Sadly, though, in terms of accessibility, Metal Gear Solid 2 really shows its age. With an impenetrable control scheme, and a brief tutorial that inexplicably takes place after the first three hour long mission, you'll feel like a real spy out there, as you're definitely on your own. We could have probably figures things out ourselves, though, if the control scheme were a bit easier to handle. Even the act of tranquilising a guard is around ten times harder than it should be. If you want to shoot the guard with your dart, first you'll want to go into first person view, by holding the right bumper - then you'll want to pull your gun up, by clicking the left analogue stick. Now all that's left to do is to aim at the guard, by moving the left analogue stick, and press X to shoot. But be careful you don't miss. As Snake puts his gun down after every shot, should you miss the guard, you'll have to start pretty much from scratch - and now with an angry guard chasing you down.
Ideally, what would have made the biggest difference to Metal Gear Solid 2, then, rather than spruced up HD visuals, is a better tutorial, and a decent control scheme. While it does take around five hours to properly start getting into it, stick with it, and you'll be rewarded for your patience with a brilliantly over the top storyline in a game that really starts to grow on you the more you stick with. That's if you can get your head around the controls.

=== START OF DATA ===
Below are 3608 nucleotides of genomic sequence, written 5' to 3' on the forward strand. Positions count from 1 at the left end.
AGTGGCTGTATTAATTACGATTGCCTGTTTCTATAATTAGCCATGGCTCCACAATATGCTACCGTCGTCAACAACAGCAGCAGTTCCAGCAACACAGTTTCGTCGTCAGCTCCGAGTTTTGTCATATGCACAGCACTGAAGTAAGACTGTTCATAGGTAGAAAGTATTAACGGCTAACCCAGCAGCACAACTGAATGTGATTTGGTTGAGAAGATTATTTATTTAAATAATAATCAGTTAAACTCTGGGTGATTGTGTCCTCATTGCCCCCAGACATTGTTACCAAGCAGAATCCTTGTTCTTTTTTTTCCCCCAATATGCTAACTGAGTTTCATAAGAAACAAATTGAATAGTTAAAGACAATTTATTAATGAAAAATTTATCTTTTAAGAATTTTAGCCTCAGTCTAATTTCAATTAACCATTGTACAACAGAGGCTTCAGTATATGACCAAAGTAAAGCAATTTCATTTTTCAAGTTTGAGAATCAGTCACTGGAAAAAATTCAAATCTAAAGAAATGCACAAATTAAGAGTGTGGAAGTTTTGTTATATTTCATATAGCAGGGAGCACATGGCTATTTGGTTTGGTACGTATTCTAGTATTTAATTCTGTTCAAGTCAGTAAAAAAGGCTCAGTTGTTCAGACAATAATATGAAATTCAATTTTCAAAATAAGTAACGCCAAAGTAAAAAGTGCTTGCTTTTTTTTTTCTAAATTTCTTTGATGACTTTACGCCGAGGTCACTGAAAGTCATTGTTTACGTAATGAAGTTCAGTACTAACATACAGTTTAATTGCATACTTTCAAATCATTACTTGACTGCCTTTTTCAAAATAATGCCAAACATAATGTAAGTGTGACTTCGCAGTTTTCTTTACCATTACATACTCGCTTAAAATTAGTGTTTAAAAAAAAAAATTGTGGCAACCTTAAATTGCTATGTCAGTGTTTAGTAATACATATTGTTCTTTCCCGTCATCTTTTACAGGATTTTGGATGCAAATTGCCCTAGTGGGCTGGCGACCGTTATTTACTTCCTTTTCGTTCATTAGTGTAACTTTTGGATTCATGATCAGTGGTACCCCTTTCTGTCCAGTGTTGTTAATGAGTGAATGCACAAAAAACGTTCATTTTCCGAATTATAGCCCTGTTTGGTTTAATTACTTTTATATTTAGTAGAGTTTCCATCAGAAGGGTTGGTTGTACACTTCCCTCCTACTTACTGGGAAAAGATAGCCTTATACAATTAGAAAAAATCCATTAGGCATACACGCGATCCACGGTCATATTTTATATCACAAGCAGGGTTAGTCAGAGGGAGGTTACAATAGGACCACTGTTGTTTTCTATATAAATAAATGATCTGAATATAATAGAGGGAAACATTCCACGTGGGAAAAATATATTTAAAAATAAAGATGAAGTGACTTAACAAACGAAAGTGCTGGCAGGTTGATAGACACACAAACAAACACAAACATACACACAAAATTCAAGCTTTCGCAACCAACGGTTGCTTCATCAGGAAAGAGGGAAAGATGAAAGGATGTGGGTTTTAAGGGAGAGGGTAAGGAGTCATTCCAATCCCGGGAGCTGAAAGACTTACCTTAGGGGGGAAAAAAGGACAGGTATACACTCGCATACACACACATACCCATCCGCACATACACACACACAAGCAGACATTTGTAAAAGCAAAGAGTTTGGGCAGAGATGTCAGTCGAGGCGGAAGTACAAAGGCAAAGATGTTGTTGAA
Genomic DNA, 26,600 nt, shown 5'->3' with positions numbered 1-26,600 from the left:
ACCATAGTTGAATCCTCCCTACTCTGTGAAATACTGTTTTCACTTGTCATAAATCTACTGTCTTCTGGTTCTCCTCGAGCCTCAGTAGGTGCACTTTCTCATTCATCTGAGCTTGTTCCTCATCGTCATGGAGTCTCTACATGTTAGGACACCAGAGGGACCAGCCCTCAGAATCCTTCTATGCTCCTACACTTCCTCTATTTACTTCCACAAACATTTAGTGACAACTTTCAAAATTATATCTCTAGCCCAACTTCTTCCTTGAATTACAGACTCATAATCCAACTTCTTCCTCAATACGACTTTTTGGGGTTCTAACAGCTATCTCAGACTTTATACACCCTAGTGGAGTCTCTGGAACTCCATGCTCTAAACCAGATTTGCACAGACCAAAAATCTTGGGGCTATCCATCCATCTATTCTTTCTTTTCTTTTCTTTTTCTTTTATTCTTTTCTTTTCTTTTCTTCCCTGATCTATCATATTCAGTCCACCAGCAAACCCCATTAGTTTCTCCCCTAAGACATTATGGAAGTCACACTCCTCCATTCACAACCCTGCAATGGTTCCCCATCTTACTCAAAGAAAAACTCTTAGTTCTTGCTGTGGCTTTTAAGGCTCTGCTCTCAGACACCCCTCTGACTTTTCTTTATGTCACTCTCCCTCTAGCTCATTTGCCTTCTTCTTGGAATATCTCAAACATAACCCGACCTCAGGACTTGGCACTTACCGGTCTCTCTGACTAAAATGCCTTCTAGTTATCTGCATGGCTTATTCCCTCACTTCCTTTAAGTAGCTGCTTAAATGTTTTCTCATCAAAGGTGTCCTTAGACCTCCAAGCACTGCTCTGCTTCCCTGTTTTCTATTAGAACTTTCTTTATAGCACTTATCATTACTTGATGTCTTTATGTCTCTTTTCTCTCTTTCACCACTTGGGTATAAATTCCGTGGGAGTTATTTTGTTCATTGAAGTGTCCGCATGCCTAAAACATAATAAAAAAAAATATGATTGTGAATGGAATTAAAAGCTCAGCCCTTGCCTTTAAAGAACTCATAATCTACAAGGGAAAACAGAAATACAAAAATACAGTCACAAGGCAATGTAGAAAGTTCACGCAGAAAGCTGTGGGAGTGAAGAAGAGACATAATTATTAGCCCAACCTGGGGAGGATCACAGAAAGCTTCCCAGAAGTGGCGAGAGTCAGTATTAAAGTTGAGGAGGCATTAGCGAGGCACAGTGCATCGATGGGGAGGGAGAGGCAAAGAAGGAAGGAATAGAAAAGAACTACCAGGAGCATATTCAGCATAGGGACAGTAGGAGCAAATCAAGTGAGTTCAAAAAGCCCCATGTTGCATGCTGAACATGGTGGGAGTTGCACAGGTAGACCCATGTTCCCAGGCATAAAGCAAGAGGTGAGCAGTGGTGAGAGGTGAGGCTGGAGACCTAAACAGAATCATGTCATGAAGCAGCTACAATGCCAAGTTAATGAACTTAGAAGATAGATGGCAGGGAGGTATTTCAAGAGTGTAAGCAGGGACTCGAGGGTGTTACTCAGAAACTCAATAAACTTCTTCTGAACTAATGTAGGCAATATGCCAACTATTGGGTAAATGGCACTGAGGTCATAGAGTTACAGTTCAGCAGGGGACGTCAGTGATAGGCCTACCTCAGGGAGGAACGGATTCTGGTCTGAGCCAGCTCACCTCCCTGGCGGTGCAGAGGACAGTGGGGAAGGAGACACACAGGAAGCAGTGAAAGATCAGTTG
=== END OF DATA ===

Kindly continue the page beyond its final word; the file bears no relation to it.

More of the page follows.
Metal Gear Solid 3, on the other hand, is much more accessible from the offset. With a slightly cheesier, James Bond feel, set in the midst of the cold war, the game that's subtitled Snake Eater sees poor old Snake being dropped off deep in a Russian jungle, and left to fend for himself, as he attempts to infiltrate a military base to rescue a soviet spy, who's being forced to work on a nuclear-equipped biped tank, or Metal Gear, known as Shagohod. As you may imagine, the mission gets kind of scuppered when a renegade outfit know as the Cobra Unit intercept Snake, and steal the scientist for their own purposes, firing a nuclear weapon in the process. Eager to avoid a full blown nuclear war, it's up to you, as Snake, to find the Cobra unit (each member of which has their own special power), and bring them to justice, in order to prove the United States' innocence.